Yes, I made a coat!
It wasn’t my intention to make a coat, I had so many other items on my list, but when Guthrie and Ghani released their coat kit in October, with all the bits and pieces I would need and Lauren’s additional video tutoring , I jumped at the chance.
Yes, it was expensive and I could have sourced all the fabric etc a lot cheaper from the various wonderful dead stock and surplus fabric shops we are blessed with in West Yorkshire, but by buying the kit I knew that the fabric provided would be of exceptional quality and, more to the point, would be exactly perfect for the pattern.
However Lauren’s (from Guthrie and Ghani) Clare Coat looked completely different. I can totally see why she chose this for one of her kits. The raglan sleeve and slightly flared shape vastly reduces any potential fitting issues, so you can concentrate on the technical aspects of making the coat.
The Clare Coat comes with 2 options both featuring raglan sleeves and an unstructured A-line silhouette.
View A hits at mid-thigh, with a face-framing collar, princess sleeves, exposed asymmetrical zipper and welt pockets. View B, upon which the kit is based, is double-breasted ending at the hip with inseam pockets, full-length sleeves and a dramatic funnel collar.
Due to the A-line shape of the coat, Lauren advised that the whole of the fabric provided should be interfaced. So as advised I spot fused (fused on the interfacing in various spots so that the two layers would just hold together) . This meant that the interfacing and main fabric could be cut out at the same time, after which they are fused properly together. This alone took several hours!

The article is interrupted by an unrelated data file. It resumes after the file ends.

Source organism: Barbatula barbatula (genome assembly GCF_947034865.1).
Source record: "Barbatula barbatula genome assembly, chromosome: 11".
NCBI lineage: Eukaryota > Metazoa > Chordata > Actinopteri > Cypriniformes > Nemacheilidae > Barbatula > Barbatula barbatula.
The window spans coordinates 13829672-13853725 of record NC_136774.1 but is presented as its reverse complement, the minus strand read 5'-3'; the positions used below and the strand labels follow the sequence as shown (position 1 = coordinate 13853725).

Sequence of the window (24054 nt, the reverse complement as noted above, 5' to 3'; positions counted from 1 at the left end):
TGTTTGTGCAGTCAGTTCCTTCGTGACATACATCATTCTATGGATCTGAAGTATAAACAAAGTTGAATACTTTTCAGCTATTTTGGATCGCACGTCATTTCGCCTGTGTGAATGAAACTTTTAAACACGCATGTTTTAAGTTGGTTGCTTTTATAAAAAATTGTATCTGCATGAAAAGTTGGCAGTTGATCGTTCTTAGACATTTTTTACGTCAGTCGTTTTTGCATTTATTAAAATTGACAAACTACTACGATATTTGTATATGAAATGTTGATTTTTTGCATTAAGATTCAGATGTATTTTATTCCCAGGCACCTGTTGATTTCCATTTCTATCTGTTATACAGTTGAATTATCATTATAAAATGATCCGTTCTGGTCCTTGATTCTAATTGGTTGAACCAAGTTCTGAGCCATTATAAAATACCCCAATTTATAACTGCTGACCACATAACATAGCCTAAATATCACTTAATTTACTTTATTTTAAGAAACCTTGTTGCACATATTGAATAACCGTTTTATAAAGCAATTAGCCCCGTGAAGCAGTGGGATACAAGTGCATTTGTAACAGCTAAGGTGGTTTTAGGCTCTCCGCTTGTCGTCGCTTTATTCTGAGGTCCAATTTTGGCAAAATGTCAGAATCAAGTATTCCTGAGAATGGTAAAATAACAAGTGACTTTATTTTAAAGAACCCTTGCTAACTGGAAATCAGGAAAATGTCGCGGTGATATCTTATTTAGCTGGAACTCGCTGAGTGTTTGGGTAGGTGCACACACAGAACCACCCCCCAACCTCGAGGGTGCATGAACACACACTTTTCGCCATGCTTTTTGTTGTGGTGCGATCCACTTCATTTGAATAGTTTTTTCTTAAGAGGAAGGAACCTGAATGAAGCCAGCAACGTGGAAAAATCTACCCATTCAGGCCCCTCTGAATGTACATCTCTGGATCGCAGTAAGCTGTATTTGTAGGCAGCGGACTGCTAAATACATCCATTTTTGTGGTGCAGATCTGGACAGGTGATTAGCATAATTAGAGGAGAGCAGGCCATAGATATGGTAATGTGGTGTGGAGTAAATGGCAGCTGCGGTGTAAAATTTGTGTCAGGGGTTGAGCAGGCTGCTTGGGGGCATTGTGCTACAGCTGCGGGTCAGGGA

Additional details to the coat, beyond the patterns instructions, were added by Lauren through her kit tuition videos including bound button holes and this pipping detail around the lining attaching seam.
I took my time and unpicked anything I wasn’t happy with. This was too much of an investment to waste by skipping steps or hurried slapdash work.
I didn’t want this coat to look poorly homemade. I’ve seen enough handmade coats where you can see the lining pulling underneath or that would have benefitted from a good pressing session.
To be honest I felt a bit non-plussed about the coat until the final pressing when it all came together and finally turned into this professional looking garment that I’m really proud of.
I went with the pattern size 10. On the chart I was in between sizes in the bust area so went up as I find I always need to size up on RTW coats and jackets for my slightly broad back and muscly shoulders.
Due to the style I didn’t make a toile. I didn’t think I would be able to replicate the fabric in a toile to give me an accurate mock coat. And I thought I could always move the buttons. It is perfect. I can get a good sweater underneath.
I changed the buttons that came with the kit. The kit’s beautiful wooden buttons were square and impossible to do up or undo quickly, without putting down your handbag etc.
These green ones came from Minerva. Their postage is super quick and I was impatient to get it finished.
I think the collar is designed to be worn as a funnel. Well for me, that would mean too long spent in the dry cleaners getting the makeup out of it! I much prefer it folded down as an enormous lapel.
The fabric is a Melton Wool. I don’t think I’ve ever owned (well not since school) a wool coat. I’m looking forward to wearing it and benefitting from the difference.
I love how the fabric pressed with use of a wooden clapper. I love the seam lines it creates.
In fact, I’m off to Fabworks in Dewsbury this afternoon. There’s snow on the ground so I might just give it it’s first outing!
Love, Lucie xx